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Raptors' Masai Ujiri on winning, losing Kawhi Leonard, 'the shove,' and his own future with the team

In an exclusive interview, Raptors president Masai Ujiri talks about winning, losing Kawhi Leonard, that controversial shove in Oakland, the fallout from the DeMar DeRozan trade, and his perspective on his own future with the team.

Heading toward a new season, team president answers the big questions on the minds of Raptors fans

Toronto Raptors president Masai Ujiri, seen here at a 2018 news conference about acquiring player Kawhi Leonard, describes how he was travelling in Rwanda when Leonard told him by phone that he was leaving the team. (Mark Blinch/The Canadian Press)

As the Toronto Raptors' training camp in Quebec City nears, Canadian basketball fans may be asking themselves whether the Raptors have any chance of winning another NBA championship without star forward Kawhi Leonard. 

Raptors president Masai Ujiri's optimistic answer to that is simple: "100 per cent," he said in an interview with Adrienne Arsenault, co-host of CBC's The National

"I look at what this team has done and what we can learn from it. We learned how to win. And Kawhi taught us that. He brought us into that space," Ujiri said.

He couches that by saying the team may not dominate the league this season, but adds he's confident the Raptors will win again now that they've tasted victory. 

'A win for Africa'

Arsenault sat down with Ujiri in Dar es Salaam, Tanzania, where he was running a camp for young basketball hopefuls.

Ujiri founded Giants of Africa in 2003 to organize camps across the continent to teach both basketball and life skills, in the hopes of developing the sport and developing young African leaders. 

At the camp, Ujiri repeatedly told the young players that the Raptors' NBA win was a win for Africa — using the momentum of the championship to encourage them to aim high.

He pointed out there are two African-born players with the Raptors: Pascal Siakam was born in Cameroon and Serge Ibaka in the Republic of Congo.

Many of the coaching staff are African-born as well, and Ujiri himself is widely touted as the only professional basketball executive from the continent. He was born in London but moved to Zaria, Nigeria, when he was two and spent his formative years there. 

All this, he emphasizes, means the Raptors' win is also an African win. 

Here, Ujiri talks about his first reaction when the Raptors won that final game in Oakland, Calif., on June 13:   

Toronto Raptors president Masai Ujiri describes his reaction and first thoughts when his team won the final game in Oakland, Calif., to clinch the NBA championship. 0:55

The shove

Shortly after the buzzer went off in Oracle Arena and the Raptors clinched the NBA championship, video surfaced of Ujiri trying to get down to the floor to celebrate with his team.

It appeared some kind of altercation happened between him and a deputy sheriff in the arena, who was checking credentials.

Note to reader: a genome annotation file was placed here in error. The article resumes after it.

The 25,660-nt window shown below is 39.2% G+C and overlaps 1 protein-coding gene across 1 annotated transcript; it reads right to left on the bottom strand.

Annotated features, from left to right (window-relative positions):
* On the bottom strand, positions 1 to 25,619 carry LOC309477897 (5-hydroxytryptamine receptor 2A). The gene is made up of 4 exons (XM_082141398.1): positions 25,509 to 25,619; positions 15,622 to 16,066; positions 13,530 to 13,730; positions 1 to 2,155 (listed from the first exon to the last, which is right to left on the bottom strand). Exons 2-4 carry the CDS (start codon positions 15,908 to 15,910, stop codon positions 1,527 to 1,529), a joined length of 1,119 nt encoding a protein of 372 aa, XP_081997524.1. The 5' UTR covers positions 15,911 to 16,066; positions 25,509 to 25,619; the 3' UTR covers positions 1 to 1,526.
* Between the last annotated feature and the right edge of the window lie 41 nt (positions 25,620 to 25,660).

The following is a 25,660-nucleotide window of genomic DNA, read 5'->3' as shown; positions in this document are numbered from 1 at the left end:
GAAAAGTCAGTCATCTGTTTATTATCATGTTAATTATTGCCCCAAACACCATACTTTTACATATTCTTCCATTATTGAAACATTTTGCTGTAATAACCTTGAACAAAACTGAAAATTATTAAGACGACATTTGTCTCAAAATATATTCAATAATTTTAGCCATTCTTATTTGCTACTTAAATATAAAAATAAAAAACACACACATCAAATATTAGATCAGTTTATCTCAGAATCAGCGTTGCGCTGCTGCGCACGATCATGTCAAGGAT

More than three months after the event, the Alameda County District Attorney's Office still hasn't decided whether to file charges against Ujiri. The D.A.'s office said the deputy was injured in the incident and still hasn't been cleared for full duties. 

Arsenault asked Ujiri about that alleged shove: 

Toronto Raptors president Masai Ujiri gives his perspective on the controversy around his altercation with a sheriff's deputy courtside after the team's big championship win in Oakland, Calif. 1:48

Losing Kawhi 

The big question of the Raptors' post-season was whether Kawhi Leonard would stay or go.

In the end, to the disappointment of Toronto fans, he decided to join the L.A. Clippers for the upcoming season. 

Here's what Ujiri says about losing Kawhi: 

Toronto Raptors president Masai Ujiri reflects on losing star player Kawhi Leonard to the Los Angeles Clippers. 1:43

Will Ujiri leave Toronto, too? 

With an NBA win under his belt, the next question on fans' minds is perhaps whether Ujiri himself will leave.

He was reportedly courted by the Washington Wizards. Godwin Owinje, his friend and the co-founder of Giants of Africa, is based in D.C. And his mentor, Barack Obama, is there, too. 

Might Ujiri be wooed away? Here's what he says: 

Toronto Raptors president Masai Ujiri discusses his relationship with Barack Obama and his own future with the franchise. 2:01

Trading DeMar

Arsenault also asked Ujiri about a tough moment as Raptors president, which resulted in him being called all kinds of names — trading player DeMar DeRozan to San Antonio in 2018 as part of the deal to bring Kawhi Leonard to Toronto.  

Here are Ujiri's thoughts on the controversial trade, in hindsight:

Toronto Raptors president Masai Ujiri talks about his controversial trade of DeMar DeRozan and how he handled the backlash that ensued. 1:19

Watch The National's story on the Giants of Africa basketball camps:

Toronto Raptors president Masai Ujiri's Giants of Africa basketball camp brings kids hoops, hope and a little heartache 12:07

Corrections

  • This story originally reported that the Raptors' Serge Ibaka was born in Democratic Republic of Congo. Ibaka was born in the Republic of Congo.
    Sep 23, 2019 8:35 AM ET

About the Author

Sylvia Thomson is a producer with the CBC in Toronto. She spent several years as a producer covering politics in Washington, D.C., and Ottawa and has covered major international stories. @thomsoncbc Sylvia.thomson@cbc.ca

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